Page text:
Nicholas J. Harding, a Hartford lawyer representing the group, Fairwindct, along with plaintiffs Michael and Stella Somers and Susan Wagner, said he filed a 60-page statement March 22.

The action follows a dismissal of their case by a New Britain Superior Court judge in October, and appeals subsequently filed in Appellate Court.

A Superior Court ruled in favor of the Connecticut Siting Council’s approval of the turbine projects. West Hartford-based BNE Energy Inc. plans to build six 1.6-megawatt turbines [Dash] three on Flagg Hill Road and three on Rock Hall Road. Construction has not yet begun.

If they are built, they will become the first commercial wind farms in the state.

The Siting Council has sole jurisdiction over renewable energy projects that propose to generate more than 1 megawatt of power.

Fairwindct, Wagner and the Somers have said they are concerned the turbines will harm health, wildlife and property values. Harding has claimed the council lacked the jurisdiction to rule on the wind projects. He has argued the council should not have had the authority to rule until the state put regulations over wind turbine projects in place.

Meanwhile, the Army Corps of Engineers has approved a permit for the turbines on Flagg Hill Road but not on Rock Hall Road because of the potential harm they could do to the historic preservation of Rock Hall, a luxury inn just off Route 44.

Letter to the CT Siting Council requesting a meeting >>


Brief filed with the CT Supreme Court

Here is a copy of the brief filed with the CT Supreme Court in the appeals by FairWindCT from the decision of the CT Superior Court (Judge Cohn) of the Connecticut Siting Council decisions in the Flagg Hill Road and Rock Hall Road cases.

Unlike the Siting Council, unlike the Superior Court, the Supreme Court has consolidated the cases and asked for one brief to be filed covering both cases, not one brief for each case. To the extent there are distinctions, you will notice that they are highlighted in our filing.

You will also notice that there are references in the brief to (R.__). These are references to the official record. They will get filled in at a later time after the official record of the case before Judge Cohen is filed with the Supreme Court. At that time we will post a new version of the brief.


Draft determination letter from the U.S. Army Corps of Engineers finds that BNE’s project on Rock Hall Road would have an adverse effect on Rock Hall, which is on the National Register of Historic Places.  There is a 30-day comment period before their final ruling.  See Letter >>

Revised wind regulations that the CT Siting Council has submitted to the State Legislature’s Regulatory Review Committee. That committee will likely consider the regulations at its December 18 meeting.  see revised regs >>

Colebrook Wind Farm Opponents Lose, In a Flawed System:

October 03, 2012|Dan Haar: Opponents of the planned wind farms in Colebrook have lost their case in state Superior Court, as a judge said their claims that the six turbines, as tall as a 40-story building, would not unduly hurt the environment or harm the neighbors. read more >>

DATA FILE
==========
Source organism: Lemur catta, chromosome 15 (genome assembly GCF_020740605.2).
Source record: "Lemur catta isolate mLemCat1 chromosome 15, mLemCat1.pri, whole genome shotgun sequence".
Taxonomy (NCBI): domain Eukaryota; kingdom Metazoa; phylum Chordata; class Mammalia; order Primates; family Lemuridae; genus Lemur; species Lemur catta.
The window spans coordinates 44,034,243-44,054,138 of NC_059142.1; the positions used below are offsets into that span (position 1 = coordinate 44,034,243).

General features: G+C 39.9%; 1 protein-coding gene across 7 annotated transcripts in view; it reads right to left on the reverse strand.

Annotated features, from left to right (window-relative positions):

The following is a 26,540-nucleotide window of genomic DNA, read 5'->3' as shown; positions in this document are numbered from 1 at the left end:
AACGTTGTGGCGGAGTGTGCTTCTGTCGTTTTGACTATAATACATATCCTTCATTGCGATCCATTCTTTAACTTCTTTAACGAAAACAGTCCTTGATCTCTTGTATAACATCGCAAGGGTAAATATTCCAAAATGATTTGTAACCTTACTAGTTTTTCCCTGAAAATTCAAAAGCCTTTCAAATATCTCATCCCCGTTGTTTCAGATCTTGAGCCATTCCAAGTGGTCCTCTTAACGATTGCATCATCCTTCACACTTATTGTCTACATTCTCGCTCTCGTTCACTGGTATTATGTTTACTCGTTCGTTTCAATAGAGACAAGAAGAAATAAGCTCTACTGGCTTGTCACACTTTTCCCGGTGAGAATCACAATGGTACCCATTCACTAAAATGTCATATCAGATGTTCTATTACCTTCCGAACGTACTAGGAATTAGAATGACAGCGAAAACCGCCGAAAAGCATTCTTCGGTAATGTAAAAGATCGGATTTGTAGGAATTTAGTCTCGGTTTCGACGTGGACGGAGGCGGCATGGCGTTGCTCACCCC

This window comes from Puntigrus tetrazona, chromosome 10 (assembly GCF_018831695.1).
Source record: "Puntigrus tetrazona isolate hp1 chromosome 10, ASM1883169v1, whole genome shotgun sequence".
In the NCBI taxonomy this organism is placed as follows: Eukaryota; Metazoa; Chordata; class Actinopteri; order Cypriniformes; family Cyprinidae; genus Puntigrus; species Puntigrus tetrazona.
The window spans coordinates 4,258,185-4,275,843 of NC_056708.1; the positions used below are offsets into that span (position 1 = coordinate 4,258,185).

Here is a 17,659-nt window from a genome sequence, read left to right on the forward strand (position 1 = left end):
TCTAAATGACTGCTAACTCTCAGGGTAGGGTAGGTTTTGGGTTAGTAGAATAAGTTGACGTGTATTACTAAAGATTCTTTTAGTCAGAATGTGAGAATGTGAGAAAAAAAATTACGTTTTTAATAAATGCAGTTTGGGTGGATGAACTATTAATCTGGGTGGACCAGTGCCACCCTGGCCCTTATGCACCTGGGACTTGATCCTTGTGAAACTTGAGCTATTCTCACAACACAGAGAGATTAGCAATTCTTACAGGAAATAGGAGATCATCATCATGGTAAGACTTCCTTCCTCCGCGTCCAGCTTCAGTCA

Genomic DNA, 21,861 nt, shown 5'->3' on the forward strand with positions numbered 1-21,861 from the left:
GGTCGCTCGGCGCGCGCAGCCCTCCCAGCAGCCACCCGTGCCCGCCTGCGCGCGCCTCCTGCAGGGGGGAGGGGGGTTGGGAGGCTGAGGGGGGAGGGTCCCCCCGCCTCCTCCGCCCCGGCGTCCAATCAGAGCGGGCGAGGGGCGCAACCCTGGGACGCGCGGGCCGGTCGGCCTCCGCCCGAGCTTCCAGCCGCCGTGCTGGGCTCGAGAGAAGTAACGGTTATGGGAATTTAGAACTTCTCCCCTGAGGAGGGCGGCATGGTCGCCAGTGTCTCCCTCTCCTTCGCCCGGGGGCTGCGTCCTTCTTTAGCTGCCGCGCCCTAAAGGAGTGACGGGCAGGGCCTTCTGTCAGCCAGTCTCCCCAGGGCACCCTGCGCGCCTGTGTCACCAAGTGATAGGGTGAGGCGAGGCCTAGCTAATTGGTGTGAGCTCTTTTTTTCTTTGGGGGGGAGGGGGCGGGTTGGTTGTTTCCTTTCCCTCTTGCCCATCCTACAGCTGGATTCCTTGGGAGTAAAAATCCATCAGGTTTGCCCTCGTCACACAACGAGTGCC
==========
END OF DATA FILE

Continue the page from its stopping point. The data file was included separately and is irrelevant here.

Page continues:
UPDATED: Vermont’s Energy Options >> Utility Scale vs. Community Solutions from Energize Vermont on Vimeo.


“Windfall” – NY Times Review Summary

We can all agree that energy independence is a worthy objective, right? Alternative energy sources like solar power can help free the United States from fossil fuels and the grip of unstable Persian Gulf states. And wind power — wait, not so fast, says “Windfall,” Laura Israel’s urgent, informative and artfully assembled documentary. An account of rural Meredith, in upstate New York, when wind turbines came to town, the film depicts the perils of a booming industry and the bitter rancor it sowed among a citizenry. — Andy Webster

See the Full New York Times Review »                               View Trailer >>


6 Commercial Wind Turbines proposed for Colebrook!

The State of Connecticut and most towns, including Colebrook, do

not have regulations about wind turbines in residential areas.

There are no established setbacks from your home, your property line, or from roads and wetlands. Wind turbines are noisy and the sound travels over a mile. Those proposed for Colebrook will be as high as a 40-story building, and can affect health, property values, and the environment.

Both the State and towns need time to develop regulations about commercial wind turbines. The Colebrook applications are now before the Connecticut Siting Council (www.ct.gov/csc) and deserve a public hearing. We support a moratorium on any decisions placing them in residential areas until the issue is thoroughly studied.

Google Earth Approximations of Proposed Wind Turbines

6 Commercial Wind Turbines are proposed for 2 residential

areas of Colebrook.  Each Turbine is taller than a 40-story

building – up to 492 Feet!

The company proposing the turbines claims that the Connecticut Siting Council, rather than our town’s regulatory boards, has ultimate approval of applications.

The State and all towns need time to adopt regulations, and the people of our town and across the state deserve to be heard on this issue.